7. May 19, 2010 #6
    Yes that's right. Now how else you can express dq? There is a total charge Q spread uniformly on the ring and you know the size of the ring, since you are given the radius.

    When a problem states an object is "thin" they mean it has no thickness. So imagine the ring to be a line bent into a circle of radius R.
     
  8. May 19, 2010 #7
    ok so is the total charge Q = -3 microC ?
    so it woudl be like

    k* (Q(2pir)dr)/root(z^2 + r^2) ?
    thats what they get in the book, but im just abit confused
    why is it z^2 + r^2? it doesnt make sense with phythagorus unless im thinking silly
     
  9. May 19, 2010 #8
    Let's start by defining our coordinate system. The simplest case would be to place the ring in the xy plane, and center it on the z-axis. Now if we do this, then according to our diagram we are evaluating the potential at the origin of our coordinate system correct?
    So in our new equation for the potential,
    [tex]

    \begin{flalign*}
    dV & = & & \ \frac{1}{4 \pi \epsilon_0} \ \frac{dq}{r}\\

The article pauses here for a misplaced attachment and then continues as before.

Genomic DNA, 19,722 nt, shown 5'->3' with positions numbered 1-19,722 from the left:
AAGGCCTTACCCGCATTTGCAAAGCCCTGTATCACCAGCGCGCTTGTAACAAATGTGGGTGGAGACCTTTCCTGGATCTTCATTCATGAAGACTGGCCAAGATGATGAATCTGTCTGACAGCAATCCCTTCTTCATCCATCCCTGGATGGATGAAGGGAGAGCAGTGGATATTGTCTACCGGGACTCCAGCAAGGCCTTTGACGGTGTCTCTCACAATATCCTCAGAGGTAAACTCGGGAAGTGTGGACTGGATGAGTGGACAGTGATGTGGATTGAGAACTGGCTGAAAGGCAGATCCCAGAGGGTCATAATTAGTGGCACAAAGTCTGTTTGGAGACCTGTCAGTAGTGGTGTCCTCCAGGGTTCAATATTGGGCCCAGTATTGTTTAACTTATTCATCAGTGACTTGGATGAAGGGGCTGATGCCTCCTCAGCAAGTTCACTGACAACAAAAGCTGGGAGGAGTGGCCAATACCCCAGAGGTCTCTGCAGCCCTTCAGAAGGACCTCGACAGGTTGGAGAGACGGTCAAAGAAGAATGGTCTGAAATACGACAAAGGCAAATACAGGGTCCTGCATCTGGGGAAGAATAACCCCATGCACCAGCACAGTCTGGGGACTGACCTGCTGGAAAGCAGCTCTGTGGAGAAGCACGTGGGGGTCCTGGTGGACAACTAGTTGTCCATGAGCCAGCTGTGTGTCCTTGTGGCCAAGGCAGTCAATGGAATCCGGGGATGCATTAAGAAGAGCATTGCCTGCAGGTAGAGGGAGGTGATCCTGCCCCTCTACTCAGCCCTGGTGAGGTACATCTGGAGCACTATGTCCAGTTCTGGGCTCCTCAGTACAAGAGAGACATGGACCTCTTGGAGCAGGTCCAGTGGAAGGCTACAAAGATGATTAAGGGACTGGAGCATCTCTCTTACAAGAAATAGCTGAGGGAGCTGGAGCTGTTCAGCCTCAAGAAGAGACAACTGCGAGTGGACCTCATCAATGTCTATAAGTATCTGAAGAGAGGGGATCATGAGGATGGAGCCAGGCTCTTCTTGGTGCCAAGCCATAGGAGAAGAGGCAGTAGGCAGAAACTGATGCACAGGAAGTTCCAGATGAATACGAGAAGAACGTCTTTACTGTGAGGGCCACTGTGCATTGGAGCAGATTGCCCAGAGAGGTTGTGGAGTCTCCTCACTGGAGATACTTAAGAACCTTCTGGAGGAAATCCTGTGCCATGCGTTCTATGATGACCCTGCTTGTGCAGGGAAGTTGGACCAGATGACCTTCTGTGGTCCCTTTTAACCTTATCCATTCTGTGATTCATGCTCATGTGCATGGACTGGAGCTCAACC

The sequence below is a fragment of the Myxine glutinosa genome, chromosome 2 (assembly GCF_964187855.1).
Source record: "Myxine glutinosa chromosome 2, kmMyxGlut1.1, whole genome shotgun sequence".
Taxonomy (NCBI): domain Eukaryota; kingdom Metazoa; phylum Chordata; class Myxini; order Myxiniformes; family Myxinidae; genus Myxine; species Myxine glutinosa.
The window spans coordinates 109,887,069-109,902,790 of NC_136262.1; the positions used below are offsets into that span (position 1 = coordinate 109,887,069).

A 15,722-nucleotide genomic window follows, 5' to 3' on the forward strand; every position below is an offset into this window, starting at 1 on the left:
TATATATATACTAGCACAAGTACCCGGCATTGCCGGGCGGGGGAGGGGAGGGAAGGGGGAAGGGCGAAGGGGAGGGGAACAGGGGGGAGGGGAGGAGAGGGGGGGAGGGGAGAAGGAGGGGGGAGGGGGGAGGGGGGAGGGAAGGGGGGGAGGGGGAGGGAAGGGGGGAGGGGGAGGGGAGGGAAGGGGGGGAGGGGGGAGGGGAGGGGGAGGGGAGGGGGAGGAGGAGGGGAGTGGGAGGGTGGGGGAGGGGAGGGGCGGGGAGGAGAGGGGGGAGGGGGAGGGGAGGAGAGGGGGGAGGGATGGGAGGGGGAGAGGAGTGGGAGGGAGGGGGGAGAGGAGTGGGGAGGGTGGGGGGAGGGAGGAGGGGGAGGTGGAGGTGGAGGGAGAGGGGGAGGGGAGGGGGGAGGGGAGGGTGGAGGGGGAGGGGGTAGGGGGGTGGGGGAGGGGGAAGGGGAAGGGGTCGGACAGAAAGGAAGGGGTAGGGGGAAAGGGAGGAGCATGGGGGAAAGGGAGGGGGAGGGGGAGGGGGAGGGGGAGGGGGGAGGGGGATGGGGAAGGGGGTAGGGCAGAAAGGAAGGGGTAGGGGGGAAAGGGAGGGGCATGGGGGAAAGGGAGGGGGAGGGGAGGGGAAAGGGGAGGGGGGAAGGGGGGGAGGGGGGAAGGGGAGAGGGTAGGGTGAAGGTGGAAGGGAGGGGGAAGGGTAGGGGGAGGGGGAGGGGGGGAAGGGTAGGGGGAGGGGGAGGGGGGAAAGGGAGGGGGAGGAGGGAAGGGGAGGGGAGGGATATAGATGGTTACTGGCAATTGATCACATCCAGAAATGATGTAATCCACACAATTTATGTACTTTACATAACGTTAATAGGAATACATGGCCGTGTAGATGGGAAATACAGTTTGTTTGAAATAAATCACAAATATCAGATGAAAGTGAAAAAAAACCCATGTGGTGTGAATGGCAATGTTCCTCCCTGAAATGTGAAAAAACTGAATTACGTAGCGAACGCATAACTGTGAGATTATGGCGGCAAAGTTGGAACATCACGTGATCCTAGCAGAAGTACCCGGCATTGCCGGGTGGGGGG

\end{flalign*}

    [/tex], r is the distance from the differential segment to the point where we are calculating the potential so, in our case this is the radius since we want to evaluate the potential at the origin. Now think about how we can express dq. We want to integrate over all the segments of the ring right? So we need for dq to somehow be expressed in terms of some differential length. We know the total charge on the ring and we know how long it is so we can define a linear charge density as [tex]\lambda = Q/l[/tex] where l is the length of the ring and thus has units of charge/length. Then dq is?
     
  10. May 19, 2010 #9
    ohh i see
    so dq is lamda dx
    then because its a constant you can pull it out of the intergral?
    and it looks like

    k lambda (ingtergral of(dx/r))
    is that right?
    the next step puts r = root(x^2 + d^2)
    is r always = to somthing like that?
    is that like a rule ive missed?
     
  11. May 19, 2010 #10